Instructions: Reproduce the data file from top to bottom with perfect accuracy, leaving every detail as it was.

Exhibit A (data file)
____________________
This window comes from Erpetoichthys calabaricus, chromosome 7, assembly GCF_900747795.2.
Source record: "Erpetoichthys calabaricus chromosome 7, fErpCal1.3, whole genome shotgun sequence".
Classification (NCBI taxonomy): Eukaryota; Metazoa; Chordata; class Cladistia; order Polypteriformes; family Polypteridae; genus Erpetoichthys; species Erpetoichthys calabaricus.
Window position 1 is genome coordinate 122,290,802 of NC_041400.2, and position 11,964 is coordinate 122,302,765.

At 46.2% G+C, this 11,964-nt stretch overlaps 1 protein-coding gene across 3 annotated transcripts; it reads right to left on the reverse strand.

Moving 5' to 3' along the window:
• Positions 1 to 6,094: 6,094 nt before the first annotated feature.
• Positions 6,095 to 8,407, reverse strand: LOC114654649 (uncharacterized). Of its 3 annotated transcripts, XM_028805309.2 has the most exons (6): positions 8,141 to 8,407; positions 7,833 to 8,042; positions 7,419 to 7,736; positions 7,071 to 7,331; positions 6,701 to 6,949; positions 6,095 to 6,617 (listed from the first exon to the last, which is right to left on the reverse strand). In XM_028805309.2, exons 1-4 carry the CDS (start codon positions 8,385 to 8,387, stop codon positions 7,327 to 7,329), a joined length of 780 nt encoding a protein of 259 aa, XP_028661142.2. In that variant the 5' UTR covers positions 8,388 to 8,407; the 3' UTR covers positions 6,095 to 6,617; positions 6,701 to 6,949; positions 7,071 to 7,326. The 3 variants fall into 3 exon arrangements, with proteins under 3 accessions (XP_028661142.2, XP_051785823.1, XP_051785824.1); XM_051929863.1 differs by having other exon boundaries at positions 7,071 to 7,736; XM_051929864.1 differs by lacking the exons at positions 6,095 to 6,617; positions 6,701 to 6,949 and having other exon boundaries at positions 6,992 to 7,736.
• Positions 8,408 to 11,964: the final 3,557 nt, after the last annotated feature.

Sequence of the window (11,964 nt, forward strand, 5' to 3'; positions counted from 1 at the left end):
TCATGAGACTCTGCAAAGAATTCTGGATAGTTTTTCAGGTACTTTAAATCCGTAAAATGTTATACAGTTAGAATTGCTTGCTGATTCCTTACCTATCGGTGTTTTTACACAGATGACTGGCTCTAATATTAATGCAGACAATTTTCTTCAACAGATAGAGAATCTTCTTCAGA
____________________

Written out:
This window comes from Erpetoichthys calabaricus, chromosome 7, assembly GCF_900747795.2.
Source record: "Erpetoichthys calabaricus chromosome 7, fErpCal1.3, whole genome shotgun sequence".
Classification (NCBI taxonomy): Eukaryota; Metazoa; Chordata; class Cladistia; order Polypteriformes; family Polypteridae; genus Erpetoichthys; species Erpetoichthys calabaricus.
Window position 1 is genome coordinate 122,290,802 of NC_041400.2, and position 11,964 is coordinate 122,302,765.

At 46.2% G+C, this 11,964-nt stretch overlaps 1 protein-coding gene across 3 annotated transcripts; it reads right to left on the reverse strand.

Moving 5' to 3' along the window:
• Positions 1 to 6,094: 6,094 nt before the first annotated feature.
• Positions 6,095 to 8,407, reverse strand: LOC114654649 (uncharacterized). Of its 3 annotated transcripts, XM_028805309.2 has the most exons (6): positions 8,141 to 8,407; positions 7,833 to 8,042; positions 7,419 to 7,736; positions 7,071 to 7,331; positions 6,701 to 6,949; positions 6,095 to 6,617 (listed from the first exon to the last, which is right to left on the reverse strand). In XM_028805309.2, exons 1-4 carry the CDS (start codon positions 8,385 to 8,387, stop codon positions 7,327 to 7,329), a joined length of 780 nt encoding a protein of 259 aa, XP_028661142.2. In that variant the 5' UTR covers positions 8,388 to 8,407; the 3' UTR covers positions 6,095 to 6,617; positions 6,701 to 6,949; positions 7,071 to 7,326. The 3 variants fall into 3 exon arrangements, with proteins under 3 accessions (XP_028661142.2, XP_051785823.1, XP_051785824.1); XM_051929863.1 differs by having other exon boundaries at positions 7,071 to 7,736; XM_051929864.1 differs by lacking the exons at positions 6,095 to 6,617; positions 6,701 to 6,949 and having other exon boundaries at positions 6,992 to 7,736.
• Positions 8,408 to 11,964: the final 3,557 nt, after the last annotated feature.

Sequence of the window (11,964 nt, forward strand, 5' to 3'; positions counted from 1 at the left end):
TCATGAGACTCTGCAAAGAATTCTGGATAGTTTTTCAGGTACTTTAAATCCGTAAAATGTTATACAGTTAGAATTGCTTGCTGATTCCTTACCTATCGGTGTTTTTACACAGATGACTGGCTCTAATATTAATGCAGACAATTTTCTTCAACAGATAGAGAATCTTCTTCAGA